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clarification on the purpose of `` #143

twobitfool opened this Issue · 4 comments

3 participants


In the function arguments section, there is a mention of using call and apply together...

Another trick is to use both call and apply together to create fast, unbound wrappers.

function Foo() {}

Foo.prototype.method = function(a, b, c) {
    console.log(this, a, b, c);

// Create an unbound version of "method" 
// It takes the parameters: this, arg1, arg2...argN
Foo.method = function() {

    // Result:, arg1, arg2... argN), arguments);

However, it is unclear what is doing. It might be worth showing the longer equivalent, which I believe is ...

Foo.method = function() {
  var args = Array.prototype.slice.apply(arguments)
  var obj = args.shift()
  Foo.prototype.method.apply(obj, args)

Yeah I'm not sure about this one either, will research and update the text. If it's a performance thing, it needs a better explanation!


Okay, so here is an explanation of the mentioned problem:

Actually, we want to call a function within a context, with an array-like arguments object. is a handy tool to call a function within a context, but it can't handle array-like objects as it arguments.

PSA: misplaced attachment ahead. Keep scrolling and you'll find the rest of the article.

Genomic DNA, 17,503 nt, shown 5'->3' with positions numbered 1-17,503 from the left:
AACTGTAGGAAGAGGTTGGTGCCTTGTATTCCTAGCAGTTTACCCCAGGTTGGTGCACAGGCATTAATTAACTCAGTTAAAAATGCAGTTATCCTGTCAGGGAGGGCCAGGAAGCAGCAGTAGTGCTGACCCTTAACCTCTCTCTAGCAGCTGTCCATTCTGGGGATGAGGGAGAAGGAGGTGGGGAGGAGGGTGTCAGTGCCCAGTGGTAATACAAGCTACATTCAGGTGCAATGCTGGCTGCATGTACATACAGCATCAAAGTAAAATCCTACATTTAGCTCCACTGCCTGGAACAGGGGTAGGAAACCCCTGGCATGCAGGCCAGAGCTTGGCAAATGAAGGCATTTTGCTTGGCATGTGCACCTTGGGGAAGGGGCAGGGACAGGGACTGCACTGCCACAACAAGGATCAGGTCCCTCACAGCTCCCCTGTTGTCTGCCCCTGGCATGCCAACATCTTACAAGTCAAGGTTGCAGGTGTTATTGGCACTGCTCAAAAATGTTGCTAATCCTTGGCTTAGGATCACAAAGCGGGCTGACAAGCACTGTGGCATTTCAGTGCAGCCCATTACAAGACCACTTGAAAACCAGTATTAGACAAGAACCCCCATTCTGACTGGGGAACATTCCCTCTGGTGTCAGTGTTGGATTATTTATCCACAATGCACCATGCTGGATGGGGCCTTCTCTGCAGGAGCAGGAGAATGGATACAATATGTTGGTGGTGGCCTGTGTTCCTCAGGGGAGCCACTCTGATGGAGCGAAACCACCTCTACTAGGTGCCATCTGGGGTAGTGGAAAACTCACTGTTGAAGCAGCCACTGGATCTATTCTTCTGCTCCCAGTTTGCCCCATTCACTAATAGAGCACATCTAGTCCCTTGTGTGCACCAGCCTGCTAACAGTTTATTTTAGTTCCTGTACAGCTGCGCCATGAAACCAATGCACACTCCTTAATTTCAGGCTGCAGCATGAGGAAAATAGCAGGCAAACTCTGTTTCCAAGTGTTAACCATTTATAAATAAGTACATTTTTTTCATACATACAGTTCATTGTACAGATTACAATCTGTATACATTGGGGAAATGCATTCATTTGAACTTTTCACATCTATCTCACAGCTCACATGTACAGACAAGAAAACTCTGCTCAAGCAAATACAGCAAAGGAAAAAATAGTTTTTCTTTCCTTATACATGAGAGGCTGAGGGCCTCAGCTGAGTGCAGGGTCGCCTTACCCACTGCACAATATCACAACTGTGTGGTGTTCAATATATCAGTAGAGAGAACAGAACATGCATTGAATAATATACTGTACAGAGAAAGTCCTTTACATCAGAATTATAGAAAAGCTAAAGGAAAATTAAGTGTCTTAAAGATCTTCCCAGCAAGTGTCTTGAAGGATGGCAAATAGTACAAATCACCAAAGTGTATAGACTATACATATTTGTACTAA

(The part is like Array.prototype.slice, we'd like to call a function that won't be overdefined by anyone)

So we want to call what would do the job. Call "" within a context as it first argument, with an array-like object as it second.

So to fully understand this line:, arguments);

You would better put parenthesis while you read like:

(, arguments);

It has nothing to do with performance I think. The part will return a function that you can call with apply. That's all.


Thanks for the followup. Makes sense.

On the first read, I was a little confused by the "trick" of calling apply on, and wondered if it would be better to be more explicit (and verbose). But I see the value in the one-liner, and (with the comments) it's a nice trick.

BTW, Happy New Year!


Happy New Year as well!

@timruffles timruffles closed this
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